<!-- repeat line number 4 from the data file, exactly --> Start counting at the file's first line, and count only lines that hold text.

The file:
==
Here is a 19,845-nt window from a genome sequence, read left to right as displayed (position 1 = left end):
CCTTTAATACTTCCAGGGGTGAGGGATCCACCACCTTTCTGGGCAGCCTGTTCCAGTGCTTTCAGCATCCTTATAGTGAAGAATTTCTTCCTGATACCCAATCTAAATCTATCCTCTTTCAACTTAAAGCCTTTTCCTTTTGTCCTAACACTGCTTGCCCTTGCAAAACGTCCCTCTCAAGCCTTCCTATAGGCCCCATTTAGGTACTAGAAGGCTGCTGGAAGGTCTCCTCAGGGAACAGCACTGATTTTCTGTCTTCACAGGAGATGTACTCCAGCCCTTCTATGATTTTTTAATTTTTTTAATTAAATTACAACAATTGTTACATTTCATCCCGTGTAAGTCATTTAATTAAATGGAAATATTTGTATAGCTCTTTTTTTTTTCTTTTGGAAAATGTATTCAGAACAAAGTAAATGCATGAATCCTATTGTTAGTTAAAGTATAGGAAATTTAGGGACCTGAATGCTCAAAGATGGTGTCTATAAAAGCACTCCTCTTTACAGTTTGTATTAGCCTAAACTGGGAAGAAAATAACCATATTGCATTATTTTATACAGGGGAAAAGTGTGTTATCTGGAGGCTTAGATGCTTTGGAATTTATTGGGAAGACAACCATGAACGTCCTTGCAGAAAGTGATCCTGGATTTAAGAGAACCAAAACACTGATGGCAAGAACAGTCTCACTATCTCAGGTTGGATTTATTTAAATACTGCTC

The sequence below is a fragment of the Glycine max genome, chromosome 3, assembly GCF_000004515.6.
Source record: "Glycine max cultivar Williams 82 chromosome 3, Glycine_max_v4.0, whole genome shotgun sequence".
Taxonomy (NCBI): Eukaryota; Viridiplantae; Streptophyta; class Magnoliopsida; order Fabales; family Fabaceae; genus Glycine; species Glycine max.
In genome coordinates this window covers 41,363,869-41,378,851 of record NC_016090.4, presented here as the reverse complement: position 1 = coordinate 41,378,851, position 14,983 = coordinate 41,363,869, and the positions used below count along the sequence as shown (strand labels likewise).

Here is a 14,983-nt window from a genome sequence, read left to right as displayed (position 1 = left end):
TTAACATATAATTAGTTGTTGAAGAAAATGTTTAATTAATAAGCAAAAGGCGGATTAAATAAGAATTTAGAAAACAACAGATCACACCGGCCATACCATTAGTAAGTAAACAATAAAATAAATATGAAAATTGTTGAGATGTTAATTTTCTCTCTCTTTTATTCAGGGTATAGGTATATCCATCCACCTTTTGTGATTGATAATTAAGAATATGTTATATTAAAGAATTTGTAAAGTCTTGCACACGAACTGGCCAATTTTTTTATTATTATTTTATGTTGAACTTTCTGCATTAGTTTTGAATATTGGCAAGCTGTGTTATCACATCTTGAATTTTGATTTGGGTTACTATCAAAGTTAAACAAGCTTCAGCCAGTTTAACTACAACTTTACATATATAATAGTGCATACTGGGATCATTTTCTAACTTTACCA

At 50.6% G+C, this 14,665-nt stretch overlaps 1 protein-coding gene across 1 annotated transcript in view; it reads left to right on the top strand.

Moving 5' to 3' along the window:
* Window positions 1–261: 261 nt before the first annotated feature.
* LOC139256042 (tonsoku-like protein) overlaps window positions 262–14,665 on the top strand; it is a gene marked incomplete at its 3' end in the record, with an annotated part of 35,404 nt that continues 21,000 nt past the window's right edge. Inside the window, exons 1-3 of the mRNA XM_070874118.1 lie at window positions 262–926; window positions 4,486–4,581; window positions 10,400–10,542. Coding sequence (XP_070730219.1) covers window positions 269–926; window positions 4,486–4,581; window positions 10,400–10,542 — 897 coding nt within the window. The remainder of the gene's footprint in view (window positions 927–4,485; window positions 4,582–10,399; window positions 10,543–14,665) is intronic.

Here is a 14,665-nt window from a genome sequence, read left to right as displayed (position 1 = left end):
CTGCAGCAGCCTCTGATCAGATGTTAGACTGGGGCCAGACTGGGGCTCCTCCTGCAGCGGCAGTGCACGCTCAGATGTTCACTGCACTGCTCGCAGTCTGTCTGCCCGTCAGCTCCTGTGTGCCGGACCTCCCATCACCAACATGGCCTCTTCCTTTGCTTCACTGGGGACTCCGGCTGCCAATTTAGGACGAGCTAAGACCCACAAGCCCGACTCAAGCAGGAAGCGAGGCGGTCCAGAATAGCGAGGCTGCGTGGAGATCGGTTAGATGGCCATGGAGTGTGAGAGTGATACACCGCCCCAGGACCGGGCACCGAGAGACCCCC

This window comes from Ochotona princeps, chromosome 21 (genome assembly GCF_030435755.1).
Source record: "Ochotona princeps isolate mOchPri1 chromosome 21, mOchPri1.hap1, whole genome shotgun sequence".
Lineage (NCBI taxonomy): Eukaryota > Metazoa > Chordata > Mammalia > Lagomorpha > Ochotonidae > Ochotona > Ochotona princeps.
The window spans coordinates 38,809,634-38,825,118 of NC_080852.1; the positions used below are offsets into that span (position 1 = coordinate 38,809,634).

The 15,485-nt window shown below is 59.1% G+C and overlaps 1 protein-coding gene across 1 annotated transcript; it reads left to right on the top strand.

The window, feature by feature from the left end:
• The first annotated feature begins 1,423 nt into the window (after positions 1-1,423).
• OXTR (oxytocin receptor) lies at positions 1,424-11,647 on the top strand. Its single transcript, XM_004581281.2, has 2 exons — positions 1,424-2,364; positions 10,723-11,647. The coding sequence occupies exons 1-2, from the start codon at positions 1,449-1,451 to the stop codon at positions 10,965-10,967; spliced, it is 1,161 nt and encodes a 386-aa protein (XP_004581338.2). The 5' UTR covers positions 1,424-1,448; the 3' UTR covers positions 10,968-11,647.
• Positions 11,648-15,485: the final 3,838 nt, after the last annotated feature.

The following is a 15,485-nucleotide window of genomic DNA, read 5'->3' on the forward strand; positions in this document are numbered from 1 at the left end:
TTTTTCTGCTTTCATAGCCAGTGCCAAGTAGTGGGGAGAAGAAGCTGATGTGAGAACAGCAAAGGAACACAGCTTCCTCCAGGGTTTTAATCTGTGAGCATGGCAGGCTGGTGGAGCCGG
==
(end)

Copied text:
Source record: "Glycine max cultivar Williams 82 chromosome 3, Glycine_max_v4.0, whole genome shotgun sequence".